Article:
YOU ARE HERE: LAT HomeCollectionsChildren S Television

Children S Television

March 24, 2004 | From Associated Press
Viacom Inc., owner of the CBS, Nickelodeon and MTV television networks, plans to collaborate with Shanghai Media Group on producing children's programs in China's largest city -- the first such joint venture since China opened TV production to foreign investment. Viacom Chief Executive Sumner Redstone said at a news conference in Beijing that his company would have a "huge stake" in the venture, though it's limited by law to a minority share.
March 12, 2004 | Jennifer Frey, Washington Post
It's Wednesday night at the Warner Theatre, the clock hovering around the normal bedtime hour for this preschool-and-up set, and the kids are on their feet. Screaming. "Vamos a la casa! Vamos a la casa!" Up on stage, the object of their adoration is a woman dressed as a little girl, with a brown bob and a purple backpack, a pink T-shirt and bright orange shorts. "Hola!" she yells to her pint-size admirers. "Hola!" they holler back, not at all in unison. "Hola, hola, hola ... !"
February 26, 2004 | Elizabeth Jensen
Kids' WB! is moving into live-action shows this summer with its first original movie and a hidden-camera prank show called "Gagsters." The movie, "Zolar," follows a band of semi-pro athletes who discover their newest team member is an alien. It will include cameos from sports stars.
January 26, 2004 | Robert Lloyd, Times Staff Writer
Bob Keeshan, better known as Captain Kangaroo, died Friday at age 76, and that he wasn't older seems to have been a matter of general surprise -- the impression being that he was a geezer from the day he first threw open the doors of his Treasure House, in October 1955. He was only 28, in fact, but he had already been Clarabell the Clown on "Howdy Doody," Corny the Clown on "Time for Fun" and Tinker the Toymaker on "Tinker's Workshop."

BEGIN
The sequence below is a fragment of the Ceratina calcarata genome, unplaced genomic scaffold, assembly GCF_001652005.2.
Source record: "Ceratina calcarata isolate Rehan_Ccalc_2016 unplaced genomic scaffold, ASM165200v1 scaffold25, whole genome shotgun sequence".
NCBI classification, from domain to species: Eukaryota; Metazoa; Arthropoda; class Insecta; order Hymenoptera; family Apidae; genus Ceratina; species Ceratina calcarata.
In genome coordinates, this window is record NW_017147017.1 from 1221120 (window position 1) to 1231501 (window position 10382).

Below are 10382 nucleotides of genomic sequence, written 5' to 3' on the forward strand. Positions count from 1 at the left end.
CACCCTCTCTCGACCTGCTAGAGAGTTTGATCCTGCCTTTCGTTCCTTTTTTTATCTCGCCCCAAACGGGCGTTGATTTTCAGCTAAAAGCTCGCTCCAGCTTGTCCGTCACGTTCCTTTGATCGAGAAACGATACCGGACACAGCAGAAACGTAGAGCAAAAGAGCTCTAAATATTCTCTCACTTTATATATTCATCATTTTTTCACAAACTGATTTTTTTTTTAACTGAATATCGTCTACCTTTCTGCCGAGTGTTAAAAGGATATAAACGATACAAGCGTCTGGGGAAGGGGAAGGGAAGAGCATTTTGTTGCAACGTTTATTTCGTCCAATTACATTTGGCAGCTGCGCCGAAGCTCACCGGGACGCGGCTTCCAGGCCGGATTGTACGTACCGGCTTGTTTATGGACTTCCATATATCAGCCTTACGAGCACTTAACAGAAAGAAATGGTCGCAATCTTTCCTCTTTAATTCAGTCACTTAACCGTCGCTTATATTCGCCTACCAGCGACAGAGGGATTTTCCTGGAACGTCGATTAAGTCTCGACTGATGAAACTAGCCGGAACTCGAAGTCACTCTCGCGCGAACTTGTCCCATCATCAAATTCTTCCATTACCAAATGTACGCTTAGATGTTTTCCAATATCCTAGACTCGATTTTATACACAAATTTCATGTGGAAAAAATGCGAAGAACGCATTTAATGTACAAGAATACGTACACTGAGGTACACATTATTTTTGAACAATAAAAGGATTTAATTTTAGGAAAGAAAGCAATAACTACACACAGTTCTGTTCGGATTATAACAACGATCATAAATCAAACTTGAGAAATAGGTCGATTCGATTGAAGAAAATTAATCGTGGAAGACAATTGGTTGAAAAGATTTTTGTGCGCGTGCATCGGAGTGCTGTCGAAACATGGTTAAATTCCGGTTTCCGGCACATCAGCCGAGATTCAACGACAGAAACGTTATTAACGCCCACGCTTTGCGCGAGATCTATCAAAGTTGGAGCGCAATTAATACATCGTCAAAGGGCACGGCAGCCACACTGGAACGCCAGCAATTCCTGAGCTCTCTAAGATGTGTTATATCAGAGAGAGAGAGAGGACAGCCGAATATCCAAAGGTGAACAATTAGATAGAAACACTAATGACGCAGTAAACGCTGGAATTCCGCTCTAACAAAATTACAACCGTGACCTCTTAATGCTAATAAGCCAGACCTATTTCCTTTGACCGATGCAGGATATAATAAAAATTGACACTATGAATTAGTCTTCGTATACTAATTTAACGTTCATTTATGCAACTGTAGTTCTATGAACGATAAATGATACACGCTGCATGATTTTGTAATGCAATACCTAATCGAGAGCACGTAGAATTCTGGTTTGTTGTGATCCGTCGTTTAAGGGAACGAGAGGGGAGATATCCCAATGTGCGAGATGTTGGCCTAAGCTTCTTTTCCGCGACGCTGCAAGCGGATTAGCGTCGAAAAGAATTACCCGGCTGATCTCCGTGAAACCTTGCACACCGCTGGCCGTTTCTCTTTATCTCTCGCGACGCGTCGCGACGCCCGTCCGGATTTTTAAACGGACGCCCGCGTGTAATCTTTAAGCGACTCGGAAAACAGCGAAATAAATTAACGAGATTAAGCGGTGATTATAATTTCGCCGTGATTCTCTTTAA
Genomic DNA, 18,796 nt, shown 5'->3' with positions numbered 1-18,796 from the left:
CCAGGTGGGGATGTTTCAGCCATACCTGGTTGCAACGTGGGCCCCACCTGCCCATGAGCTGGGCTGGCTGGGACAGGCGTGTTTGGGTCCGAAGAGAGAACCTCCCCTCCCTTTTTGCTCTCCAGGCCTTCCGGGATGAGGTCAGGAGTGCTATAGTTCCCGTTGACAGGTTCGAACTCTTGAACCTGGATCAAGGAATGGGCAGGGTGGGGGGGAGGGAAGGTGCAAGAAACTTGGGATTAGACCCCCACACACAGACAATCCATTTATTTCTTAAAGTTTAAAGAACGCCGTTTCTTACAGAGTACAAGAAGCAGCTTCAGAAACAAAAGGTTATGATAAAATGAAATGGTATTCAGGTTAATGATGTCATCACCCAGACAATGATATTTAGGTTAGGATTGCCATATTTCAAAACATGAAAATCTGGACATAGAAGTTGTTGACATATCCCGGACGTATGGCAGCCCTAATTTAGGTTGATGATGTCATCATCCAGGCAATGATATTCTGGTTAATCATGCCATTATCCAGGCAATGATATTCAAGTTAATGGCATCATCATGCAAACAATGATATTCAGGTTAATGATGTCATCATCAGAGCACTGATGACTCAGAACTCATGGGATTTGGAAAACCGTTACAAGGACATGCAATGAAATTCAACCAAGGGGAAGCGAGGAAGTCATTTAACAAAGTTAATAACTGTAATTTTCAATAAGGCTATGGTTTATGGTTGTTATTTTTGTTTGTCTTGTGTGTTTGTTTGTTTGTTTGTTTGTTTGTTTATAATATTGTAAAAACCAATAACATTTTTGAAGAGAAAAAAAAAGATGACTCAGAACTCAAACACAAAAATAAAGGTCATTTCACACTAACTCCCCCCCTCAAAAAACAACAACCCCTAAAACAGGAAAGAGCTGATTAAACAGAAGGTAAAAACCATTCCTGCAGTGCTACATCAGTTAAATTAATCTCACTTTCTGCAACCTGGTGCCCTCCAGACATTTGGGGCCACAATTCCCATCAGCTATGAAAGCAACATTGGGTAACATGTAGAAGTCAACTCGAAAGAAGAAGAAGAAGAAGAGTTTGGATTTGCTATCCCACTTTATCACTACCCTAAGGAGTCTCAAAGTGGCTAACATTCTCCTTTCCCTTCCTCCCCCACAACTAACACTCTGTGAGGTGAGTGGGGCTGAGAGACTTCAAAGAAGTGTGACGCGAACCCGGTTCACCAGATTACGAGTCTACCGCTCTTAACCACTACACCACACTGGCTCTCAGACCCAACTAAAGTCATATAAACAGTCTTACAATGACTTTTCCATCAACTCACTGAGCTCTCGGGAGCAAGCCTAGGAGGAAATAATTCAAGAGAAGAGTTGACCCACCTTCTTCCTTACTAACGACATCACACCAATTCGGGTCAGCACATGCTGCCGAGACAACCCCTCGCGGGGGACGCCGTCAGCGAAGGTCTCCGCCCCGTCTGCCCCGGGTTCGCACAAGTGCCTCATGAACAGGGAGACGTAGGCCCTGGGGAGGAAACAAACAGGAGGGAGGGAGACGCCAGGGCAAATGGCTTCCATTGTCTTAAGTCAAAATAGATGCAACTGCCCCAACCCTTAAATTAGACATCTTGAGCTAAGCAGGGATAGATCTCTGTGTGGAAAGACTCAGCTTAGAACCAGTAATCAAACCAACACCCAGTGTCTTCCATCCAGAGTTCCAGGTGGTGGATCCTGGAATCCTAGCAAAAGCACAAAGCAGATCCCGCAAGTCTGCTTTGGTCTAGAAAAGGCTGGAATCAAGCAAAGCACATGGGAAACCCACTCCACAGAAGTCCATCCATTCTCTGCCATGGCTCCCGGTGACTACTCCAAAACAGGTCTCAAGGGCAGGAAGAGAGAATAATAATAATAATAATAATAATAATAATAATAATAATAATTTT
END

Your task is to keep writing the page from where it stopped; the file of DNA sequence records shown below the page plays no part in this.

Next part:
January 23, 2004 | Lynne Heffley, Times Staff Writer
A certain word is about to enter the everyday lexicon of parents whose preschoolers watch public TV. Say it once with a New Age-y, echoey inflection, and then many times, loudly, in rapid succession: "Boohbah." "Boohbah," which began airing this week on PBS stations, is the latest British television import for young children, and the latest from the creators of the massively popular "Teletubbies."
October 7, 2003 | Lynne Heffley, Times Staff Writer
Tune into a PBS station during the day and there's "Mister Rogers' Neighborhood," with beloved TV icon Fred Rogers. The shows, with their quiet reassurance, emotion-exploring songs and puppet vignettes, are the self-effacing legacy of Rogers, who died in February.
September 14, 2003 | Susan King, Times Staff Writer
This fall's new series for kids feature the usual mix of aliens, warriors, kung fu fighters, spirits and even spinoffs of popular series. But perhaps the most unusual series for the small fry is PBS' "Jakers! The Adventures of Piggley Winks." A sophisticated 3-D, computer-animated series, "Jakers" follows the adventures of a spunky 8-year-old pig named Piggley and his friends, Dannan the Duck and Ferny the Bull, who live on a farm in Ireland.
June 2, 2003 | Susan King, Times Staff Writer
At a time when commercial broadcasters seem to be decreasing their commitment to children's programming, the Corp. for Public Broadcasting has given its largest single grant for a children's show to fund "The Misadventures of Maya and Miguel," a new PBS animated situation comedy chronicling the lives of 10-year-old Latino twins. It's set to premiere in the fall of 2004. Scholastic Entertainment Inc.
March 20, 2003 | Lee Margulies
Ever wonder what the toddlers on Nickelodeon's cartoon series "Rugrats" would be like as adolescents? You'll be able to find out this fall when the cable network unveils "All Grown Up," a spinoff series that features Tommy, Chuckie and the gang as preteens, with 13-year-old Angelica still the older nemesis. That was one of seven new series Nickelodeon announced Wednesday. Others included "Romeo!"
Bob the Builder has stolen Barney's spotlight. The popular English construction worker, armed with his signature tool belt and hardhat, has hammered his way past the singing and dancing purple dinosaur and into the hearts of children around the world. But although Barney's popularity has plummeted since his heyday, he's not giving up without a fight.
Los Angeles Times Articles